2. At the same time, Dexter meets with Customs authorities across the States and Europe and shares the list of corrupt port officials. One by one these are caught in ‘sting’ operations, along with the deliverers and the receivers, thus trapping the maximum number of people along the chain.

3. In the third strand, Major Mendoza scrambles from his base in the Cape Verde islands, and flies his retooled Buccaneer to intercept suspicious planes, suspicious in that they’re unusually small to be making the trans-Atlantic flight (but are able to, as Forsyth explains, because of extra fuel tanks with fuel often pumped manually by Latino peons). Mendoza simply blows them out of the sky.

Thus, within a few weeks Don Esteban realises his operation is under co-ordinated assault. In usual style he tortures and murders a number of ‘suspects’ to find out who the ‘traitor’ is: various unfortunates along the pipelines – either in Colombia or Guinea-Bissau – are tortured to death, chopped up with chainsaws, decapitated, or have their noses, ears, fingers and genitals removed to make them talk. Forsyth doesn’t stint on describing the really super-brutal methods of the cartels. Eventually Esteban establishes Cardenas as one of the leaks, and he is gunned down in a mass raid on his remote jungle hideaway.

But the Cobra still has the Rat list and the ship list and the devastation of the Brotherhood’s operations proceeds apace. Eventually the gangs down the supply chain become restless with the Cartel. Black gangs in Africa, the mafias of Italy and Spain, all the suppliers in Mexico who pass on to the US, all these middle men gangs are suddenly not receiving wholesale shipments. They start complaining to the directors of the Cartel responsible for distribution, they start wondering if the Cartel is favouring other gangs, they start looking round for other suppliers. Forsyth, with his usual documentary authority, describes the visit of one Cartel rep to the gangs of North America, and one to Europe, in both giving breakdowns of the races and ethnicities of the gangs.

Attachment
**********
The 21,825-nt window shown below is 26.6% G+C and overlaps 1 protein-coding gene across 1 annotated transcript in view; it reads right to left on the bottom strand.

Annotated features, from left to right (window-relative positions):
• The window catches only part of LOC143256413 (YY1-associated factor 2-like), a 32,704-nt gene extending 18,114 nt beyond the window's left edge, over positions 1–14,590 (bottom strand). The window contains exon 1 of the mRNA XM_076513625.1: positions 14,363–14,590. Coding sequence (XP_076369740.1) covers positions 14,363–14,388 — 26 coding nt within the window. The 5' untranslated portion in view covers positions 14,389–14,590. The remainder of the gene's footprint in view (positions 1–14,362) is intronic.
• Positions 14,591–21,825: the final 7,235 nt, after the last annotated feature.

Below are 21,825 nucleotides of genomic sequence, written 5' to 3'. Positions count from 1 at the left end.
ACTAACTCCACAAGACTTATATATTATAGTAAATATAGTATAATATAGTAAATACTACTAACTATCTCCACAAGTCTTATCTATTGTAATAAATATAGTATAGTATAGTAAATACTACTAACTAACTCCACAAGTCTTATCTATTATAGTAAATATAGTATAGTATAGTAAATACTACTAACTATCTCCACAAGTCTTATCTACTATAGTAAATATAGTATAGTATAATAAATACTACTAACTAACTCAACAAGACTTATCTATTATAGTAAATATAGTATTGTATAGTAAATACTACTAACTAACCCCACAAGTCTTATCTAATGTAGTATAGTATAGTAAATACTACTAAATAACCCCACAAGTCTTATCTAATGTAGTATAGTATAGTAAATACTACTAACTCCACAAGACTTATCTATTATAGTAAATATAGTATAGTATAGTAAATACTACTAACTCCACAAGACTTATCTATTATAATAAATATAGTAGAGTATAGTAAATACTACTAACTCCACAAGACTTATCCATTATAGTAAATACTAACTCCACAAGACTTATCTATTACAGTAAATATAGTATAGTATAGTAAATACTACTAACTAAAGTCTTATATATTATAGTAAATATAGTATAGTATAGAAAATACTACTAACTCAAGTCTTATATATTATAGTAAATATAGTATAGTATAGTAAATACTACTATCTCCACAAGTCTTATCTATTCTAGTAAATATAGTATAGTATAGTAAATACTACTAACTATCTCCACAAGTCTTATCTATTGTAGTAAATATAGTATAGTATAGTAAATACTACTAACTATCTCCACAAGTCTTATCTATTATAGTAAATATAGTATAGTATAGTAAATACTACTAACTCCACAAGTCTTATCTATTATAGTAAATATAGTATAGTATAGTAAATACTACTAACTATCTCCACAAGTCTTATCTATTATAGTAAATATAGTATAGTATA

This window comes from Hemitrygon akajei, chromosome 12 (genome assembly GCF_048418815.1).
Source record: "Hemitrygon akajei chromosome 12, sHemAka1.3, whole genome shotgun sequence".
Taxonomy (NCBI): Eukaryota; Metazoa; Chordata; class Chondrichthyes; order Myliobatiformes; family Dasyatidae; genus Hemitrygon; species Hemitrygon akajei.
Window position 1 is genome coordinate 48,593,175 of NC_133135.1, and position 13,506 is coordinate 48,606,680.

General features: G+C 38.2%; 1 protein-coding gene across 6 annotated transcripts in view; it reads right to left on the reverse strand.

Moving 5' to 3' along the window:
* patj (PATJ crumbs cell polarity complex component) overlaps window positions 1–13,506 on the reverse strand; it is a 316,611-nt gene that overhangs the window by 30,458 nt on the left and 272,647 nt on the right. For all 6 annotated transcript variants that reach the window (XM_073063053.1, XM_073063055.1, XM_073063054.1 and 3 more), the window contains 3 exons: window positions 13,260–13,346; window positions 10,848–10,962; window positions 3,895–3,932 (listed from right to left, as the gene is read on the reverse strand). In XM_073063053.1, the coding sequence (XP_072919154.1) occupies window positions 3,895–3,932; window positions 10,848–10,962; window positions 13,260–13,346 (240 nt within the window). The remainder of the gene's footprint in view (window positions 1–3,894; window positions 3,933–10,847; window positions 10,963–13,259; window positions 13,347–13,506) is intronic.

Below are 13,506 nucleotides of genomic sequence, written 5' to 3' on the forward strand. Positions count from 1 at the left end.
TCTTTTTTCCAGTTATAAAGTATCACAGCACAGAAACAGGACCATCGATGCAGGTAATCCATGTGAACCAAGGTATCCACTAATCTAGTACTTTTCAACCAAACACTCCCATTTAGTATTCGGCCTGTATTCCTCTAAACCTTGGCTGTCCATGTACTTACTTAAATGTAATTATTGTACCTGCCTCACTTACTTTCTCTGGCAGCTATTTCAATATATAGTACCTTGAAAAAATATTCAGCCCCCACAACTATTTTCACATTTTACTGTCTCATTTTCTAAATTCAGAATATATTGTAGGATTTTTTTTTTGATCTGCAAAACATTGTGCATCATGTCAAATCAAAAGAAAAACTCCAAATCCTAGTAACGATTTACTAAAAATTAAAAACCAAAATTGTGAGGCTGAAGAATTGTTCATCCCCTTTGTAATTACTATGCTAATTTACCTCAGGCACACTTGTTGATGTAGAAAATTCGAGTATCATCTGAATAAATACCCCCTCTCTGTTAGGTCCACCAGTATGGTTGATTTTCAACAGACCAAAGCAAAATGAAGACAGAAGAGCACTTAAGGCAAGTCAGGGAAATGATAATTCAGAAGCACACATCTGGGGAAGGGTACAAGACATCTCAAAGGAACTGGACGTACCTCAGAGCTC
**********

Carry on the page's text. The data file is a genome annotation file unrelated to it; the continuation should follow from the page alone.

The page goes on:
The sting Then we find out why the Cobra has been so careful to seize and not destroy the cocaine shipments. In elaborate sting operations, the Cobra arranges for some of the ‘missing’ coke to be bundled in with shipments which they do let through. Then organises police raids, carried out with the usual publicity and lots of photos in the newspapers. Photos which show the consignment numbers of the jute-wrapped packs (for everything in this highly organised industry is numbered and monitored). Then arranges for the raids to be given maximum publicity.

As intended, the information gets back to Don Esteban and his lieutenants: the information that some of the bales from the boats and planes which disappeared did in fact get through. The disinformation that this sends the Cartel is that someone, somewhere is betraying them on an industrial scale: ‘disappearing’ planes and boats then stealing the shipments. Vengeance will be awesome.

4. Venom (pages 397 to 447)

Having planted the suspicion in Don Esteban’s mind that he is being double crossed, the Cobra now manufactures evidence suggesting the culprits are some of the key gangs who control the trade in Mexico. The Don carries out punishments, which lead to revenge attacks, and soon the Cobra’s campaign of disinformation has sparked a massive and very bloody war among the Mexican drug gangs.